Please note: this course is not currently recruiting for September 2018 entry.
Why study Sociology?
With its roots in the rise of modern industrial society, sociology is well placed to explore and understand the personal and public issues of the 21st century whether class, culture or crime.
Sociology is a discipline that addresses the social transformations of our global era such as:
- The expansion of the internet and the digital economy and society
- Debates around inequality, life-chances and poverty in terms of social class, gender and sexuality, race and ethnicity and age and generation
- Conflict, war, migration and refugee flows
- Climate change and environmental risks
Sociology is a subject that will inform you about all these issues, provide you with the research tools and skills to investigate them and, moreover, evaluate and imagine social policies that could make for a better and more socially just world.
Why St Mary's?
Sociology at St Mary's University provides a space to study the subject in a broad interdisciplinary environment that includes criminology, media arts, history and many other humanities disciplines.
At the same time, the sociology programme is taught by a team of academics who you will get to know over the three years with teaching and research interests across the broad spectrum of the social sciences.
We adopt a range of teaching methods. Usually, a larger (core) module may be taught by lecture (one hour), followed by smaller seminar groups where students discuss the topic, informed by set readings.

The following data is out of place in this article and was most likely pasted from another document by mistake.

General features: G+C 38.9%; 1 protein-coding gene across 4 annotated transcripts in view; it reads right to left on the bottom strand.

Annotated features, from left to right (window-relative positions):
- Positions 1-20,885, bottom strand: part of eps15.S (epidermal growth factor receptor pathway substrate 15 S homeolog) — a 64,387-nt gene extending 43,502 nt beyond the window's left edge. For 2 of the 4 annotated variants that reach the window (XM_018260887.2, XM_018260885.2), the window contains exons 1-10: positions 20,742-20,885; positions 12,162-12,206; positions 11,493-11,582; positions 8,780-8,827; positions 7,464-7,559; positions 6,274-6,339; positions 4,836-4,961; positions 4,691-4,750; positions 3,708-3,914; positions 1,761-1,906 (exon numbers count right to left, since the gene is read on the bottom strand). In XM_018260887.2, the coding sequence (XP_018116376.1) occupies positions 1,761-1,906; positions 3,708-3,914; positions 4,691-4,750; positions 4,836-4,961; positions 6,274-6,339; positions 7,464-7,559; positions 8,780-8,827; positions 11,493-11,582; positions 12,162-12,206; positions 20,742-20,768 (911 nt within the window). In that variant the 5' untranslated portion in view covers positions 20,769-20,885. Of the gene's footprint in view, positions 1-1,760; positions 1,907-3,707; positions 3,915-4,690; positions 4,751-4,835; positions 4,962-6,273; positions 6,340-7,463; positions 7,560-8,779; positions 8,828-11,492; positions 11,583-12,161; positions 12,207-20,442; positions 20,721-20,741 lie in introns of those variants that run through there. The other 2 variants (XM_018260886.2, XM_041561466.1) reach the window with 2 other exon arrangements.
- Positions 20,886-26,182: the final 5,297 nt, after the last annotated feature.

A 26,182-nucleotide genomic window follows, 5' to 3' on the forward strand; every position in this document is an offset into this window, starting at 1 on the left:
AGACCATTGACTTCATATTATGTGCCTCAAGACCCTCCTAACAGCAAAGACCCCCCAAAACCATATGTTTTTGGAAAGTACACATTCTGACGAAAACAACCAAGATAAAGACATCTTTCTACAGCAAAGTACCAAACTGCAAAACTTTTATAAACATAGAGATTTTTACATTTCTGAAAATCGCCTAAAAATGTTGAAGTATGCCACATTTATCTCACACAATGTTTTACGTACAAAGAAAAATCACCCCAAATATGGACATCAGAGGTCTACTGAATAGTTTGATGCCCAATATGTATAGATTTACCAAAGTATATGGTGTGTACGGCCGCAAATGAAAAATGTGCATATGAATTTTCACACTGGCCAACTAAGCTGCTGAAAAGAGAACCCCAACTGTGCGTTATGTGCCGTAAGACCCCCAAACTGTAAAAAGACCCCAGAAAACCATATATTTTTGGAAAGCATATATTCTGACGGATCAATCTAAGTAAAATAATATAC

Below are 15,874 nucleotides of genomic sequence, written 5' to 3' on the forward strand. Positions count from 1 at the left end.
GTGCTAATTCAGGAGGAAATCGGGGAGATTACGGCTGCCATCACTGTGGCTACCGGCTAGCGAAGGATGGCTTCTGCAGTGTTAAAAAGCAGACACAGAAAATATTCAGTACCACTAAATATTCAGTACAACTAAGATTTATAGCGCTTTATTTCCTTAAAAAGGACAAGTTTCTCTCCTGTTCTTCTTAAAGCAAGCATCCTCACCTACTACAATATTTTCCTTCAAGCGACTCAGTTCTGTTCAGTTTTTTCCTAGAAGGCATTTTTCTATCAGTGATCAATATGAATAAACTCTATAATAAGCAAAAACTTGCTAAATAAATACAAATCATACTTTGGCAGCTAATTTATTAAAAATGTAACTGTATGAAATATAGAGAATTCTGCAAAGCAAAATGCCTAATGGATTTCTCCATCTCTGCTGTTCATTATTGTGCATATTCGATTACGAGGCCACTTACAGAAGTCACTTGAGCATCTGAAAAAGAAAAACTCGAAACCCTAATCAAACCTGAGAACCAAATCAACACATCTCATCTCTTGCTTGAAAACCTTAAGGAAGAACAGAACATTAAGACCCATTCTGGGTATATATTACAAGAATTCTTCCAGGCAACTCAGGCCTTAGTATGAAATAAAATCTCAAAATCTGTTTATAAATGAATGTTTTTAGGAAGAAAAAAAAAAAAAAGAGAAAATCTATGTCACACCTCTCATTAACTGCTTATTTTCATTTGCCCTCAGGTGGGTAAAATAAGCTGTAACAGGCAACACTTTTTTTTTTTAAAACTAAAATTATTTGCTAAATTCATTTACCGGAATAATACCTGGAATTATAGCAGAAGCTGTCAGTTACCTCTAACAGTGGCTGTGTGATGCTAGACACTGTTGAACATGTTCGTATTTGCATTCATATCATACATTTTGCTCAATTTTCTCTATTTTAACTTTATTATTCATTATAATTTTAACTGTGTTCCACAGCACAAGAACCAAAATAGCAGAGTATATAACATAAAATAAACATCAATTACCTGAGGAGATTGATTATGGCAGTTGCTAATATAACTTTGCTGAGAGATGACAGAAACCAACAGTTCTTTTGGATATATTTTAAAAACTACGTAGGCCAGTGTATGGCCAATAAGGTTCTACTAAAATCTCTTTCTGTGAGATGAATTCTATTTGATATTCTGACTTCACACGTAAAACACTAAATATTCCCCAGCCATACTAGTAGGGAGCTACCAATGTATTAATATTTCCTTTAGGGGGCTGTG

Other modules are taught in two-hour seminar meetings where different methods may be used, such as a combination of lectures, small group work, film screenings and student presentations. There is also an opportunity to participate in field trips in some modules.
Tutorial sessions are arranged for students to meet with tutors, particularly during the planning stages of essay writing. Lecture notes and information about the module and assessments are all placed online. Several staff blog or tweet.
A wide range of methods of assessment include not only formal examinations, but also coursework essays, student presentations, research reports, and a variety of resource-based assessments. Essays are typically 2,000 words in length, although at Level 6 there is an opportunity to conduct a research module (with the agreement of a supervising tutor) which requires submission of a 5,000 word essay or a dissertation of 10,000 words.
- Contemporary relevance with key job skills.
- Wide range of graduate job opportunities.
- Well-qualified and experienced staff and wide range of courses.
- The option of work experience modules.
- Acquire intellectual and research skills: critical enquiry, investigation, analysis and assessment.
- Either a Single or Joint Honours Programme.
- Taught on our historic Strawberry Hill campus.
- A range of scholarships are available for undergraduate students.